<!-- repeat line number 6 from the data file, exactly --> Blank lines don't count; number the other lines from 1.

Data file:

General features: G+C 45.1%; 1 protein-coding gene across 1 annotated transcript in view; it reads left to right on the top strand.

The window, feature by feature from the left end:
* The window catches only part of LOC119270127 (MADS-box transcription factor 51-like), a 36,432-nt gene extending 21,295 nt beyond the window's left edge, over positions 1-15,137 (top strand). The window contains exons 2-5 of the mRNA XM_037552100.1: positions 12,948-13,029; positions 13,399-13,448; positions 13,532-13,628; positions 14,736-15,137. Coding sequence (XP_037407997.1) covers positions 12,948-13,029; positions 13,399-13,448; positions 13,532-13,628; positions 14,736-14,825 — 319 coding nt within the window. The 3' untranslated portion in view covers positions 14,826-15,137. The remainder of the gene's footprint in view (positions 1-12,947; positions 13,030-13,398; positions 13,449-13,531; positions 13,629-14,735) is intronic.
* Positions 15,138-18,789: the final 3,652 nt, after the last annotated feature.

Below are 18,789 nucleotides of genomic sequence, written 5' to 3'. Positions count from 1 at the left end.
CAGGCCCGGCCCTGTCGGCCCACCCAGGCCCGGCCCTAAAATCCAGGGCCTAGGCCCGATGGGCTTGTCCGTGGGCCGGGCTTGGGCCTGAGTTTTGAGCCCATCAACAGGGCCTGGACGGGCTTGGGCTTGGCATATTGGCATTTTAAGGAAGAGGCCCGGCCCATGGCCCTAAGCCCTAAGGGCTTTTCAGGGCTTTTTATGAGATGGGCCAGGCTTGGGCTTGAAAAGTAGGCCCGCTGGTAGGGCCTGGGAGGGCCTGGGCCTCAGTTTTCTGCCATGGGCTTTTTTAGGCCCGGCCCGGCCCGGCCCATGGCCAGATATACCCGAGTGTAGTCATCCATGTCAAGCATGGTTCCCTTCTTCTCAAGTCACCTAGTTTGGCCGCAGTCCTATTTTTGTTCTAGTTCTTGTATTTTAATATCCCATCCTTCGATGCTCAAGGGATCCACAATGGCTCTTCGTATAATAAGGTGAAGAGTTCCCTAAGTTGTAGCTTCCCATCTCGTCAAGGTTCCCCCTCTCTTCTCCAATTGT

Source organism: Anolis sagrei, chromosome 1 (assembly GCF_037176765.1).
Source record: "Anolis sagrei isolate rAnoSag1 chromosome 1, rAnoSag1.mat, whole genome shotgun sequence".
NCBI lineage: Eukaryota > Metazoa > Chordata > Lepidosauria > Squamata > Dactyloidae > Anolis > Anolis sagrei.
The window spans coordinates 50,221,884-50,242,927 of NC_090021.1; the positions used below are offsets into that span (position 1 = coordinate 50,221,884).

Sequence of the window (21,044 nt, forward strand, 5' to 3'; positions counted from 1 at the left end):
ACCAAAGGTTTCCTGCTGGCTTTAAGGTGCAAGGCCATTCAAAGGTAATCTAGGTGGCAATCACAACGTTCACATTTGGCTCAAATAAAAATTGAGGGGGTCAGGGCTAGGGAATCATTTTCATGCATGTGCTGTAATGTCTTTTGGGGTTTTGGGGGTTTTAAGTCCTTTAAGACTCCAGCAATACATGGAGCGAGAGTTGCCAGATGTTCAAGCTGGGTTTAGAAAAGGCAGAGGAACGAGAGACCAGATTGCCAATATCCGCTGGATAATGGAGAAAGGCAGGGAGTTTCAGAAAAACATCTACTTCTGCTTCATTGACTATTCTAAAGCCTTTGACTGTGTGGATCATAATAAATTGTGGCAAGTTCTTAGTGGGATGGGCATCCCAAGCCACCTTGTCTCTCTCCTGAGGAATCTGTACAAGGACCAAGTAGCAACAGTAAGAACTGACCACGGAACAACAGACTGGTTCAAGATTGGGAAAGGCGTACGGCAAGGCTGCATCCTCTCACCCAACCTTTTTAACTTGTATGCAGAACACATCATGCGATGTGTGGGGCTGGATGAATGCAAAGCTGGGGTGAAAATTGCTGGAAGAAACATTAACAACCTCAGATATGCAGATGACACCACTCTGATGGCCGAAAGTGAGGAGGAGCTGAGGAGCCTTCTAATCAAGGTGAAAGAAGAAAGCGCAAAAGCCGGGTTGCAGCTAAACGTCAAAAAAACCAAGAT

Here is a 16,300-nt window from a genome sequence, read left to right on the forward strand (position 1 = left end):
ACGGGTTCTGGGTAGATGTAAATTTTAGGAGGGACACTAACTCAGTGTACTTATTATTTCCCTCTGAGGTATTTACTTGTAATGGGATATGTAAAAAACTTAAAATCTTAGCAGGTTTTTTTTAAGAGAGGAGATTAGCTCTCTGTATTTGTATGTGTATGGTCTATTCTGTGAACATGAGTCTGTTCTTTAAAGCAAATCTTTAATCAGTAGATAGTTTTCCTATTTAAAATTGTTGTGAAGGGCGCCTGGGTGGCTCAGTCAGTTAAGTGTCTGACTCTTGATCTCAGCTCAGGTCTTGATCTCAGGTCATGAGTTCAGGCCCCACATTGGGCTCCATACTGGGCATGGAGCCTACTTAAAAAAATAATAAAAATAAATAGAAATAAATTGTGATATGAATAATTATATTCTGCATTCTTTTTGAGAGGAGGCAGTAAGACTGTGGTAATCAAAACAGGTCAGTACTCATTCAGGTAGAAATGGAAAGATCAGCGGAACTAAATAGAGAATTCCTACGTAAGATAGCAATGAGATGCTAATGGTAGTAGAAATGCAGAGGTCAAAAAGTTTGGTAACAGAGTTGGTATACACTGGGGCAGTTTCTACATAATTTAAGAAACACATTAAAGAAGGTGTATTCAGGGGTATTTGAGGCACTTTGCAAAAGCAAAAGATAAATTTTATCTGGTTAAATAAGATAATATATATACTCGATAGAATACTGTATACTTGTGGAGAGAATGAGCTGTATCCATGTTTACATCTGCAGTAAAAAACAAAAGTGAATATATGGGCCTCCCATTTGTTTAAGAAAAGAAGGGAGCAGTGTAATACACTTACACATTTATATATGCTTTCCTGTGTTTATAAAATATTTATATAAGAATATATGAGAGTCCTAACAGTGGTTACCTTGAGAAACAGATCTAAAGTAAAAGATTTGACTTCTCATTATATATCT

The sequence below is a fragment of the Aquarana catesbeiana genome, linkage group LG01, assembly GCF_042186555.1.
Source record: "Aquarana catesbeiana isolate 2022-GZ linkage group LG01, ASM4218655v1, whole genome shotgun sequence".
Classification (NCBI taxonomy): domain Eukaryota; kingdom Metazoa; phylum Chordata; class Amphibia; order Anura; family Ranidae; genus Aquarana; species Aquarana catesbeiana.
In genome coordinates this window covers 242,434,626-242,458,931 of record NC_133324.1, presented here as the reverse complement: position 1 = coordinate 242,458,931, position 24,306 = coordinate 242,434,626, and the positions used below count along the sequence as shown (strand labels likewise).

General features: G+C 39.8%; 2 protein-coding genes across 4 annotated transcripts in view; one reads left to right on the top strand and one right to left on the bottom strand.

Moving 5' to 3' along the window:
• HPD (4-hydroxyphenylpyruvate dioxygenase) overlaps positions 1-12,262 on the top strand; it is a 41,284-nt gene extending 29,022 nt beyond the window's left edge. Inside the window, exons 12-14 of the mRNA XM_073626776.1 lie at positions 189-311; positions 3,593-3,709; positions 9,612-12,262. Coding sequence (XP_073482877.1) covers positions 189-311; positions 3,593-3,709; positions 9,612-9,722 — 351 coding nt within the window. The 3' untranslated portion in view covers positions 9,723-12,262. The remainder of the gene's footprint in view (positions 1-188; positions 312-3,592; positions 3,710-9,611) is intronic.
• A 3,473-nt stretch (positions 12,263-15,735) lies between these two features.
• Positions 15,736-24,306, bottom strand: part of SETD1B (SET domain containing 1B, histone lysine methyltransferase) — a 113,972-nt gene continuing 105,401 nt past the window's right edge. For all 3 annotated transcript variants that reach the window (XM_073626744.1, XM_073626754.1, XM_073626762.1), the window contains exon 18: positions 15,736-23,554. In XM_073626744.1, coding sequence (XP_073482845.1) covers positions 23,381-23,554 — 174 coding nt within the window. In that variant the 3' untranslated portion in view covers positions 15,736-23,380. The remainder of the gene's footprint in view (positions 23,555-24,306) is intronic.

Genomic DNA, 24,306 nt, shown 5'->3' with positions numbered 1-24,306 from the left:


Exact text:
CAGGCCCGGCCCTGTCGGCCCACCCAGGCCCGGCCCTAAAATCCAGGGCCTAGGCCCGATGGGCTTGTCCGTGGGCCGGGCTTGGGCCTGAGTTTTGAGCCCATCAACAGGGCCTGGACGGGCTTGGGCTTGGCATATTGGCATTTTAAGGAAGAGGCCCGGCCCATGGCCCTAAGCCCTAAGGGCTTTTCAGGGCTTTTTATGAGATGGGCCAGGCTTGGGCTTGAAAAGTAGGCCCGCTGGTAGGGCCTGGGAGGGCCTGGGCCTCAGTTTTCTGCCATGGGCTTTTTTAGGCCCGGCCCGGCCCGGCCCATGGCCAGATATACCCGAGTGTAGTCATCCATGTCAAGCATGGTTCCCTTCTTCTCAAGTCACCTAGTTTGGCCGCAGTCCTATTTTTGTTCTAGTTCTTGTATTTTAATATCCCATCCTTCGATGCTCAAGGGATCCACAATGGCTCTTCGTATAATAAGGTGAAGAGTTCCCTAAGTTGTAGCTTCCCATCTCGTCAAGGTTCCCCCTCTCTTCTCCAATTGT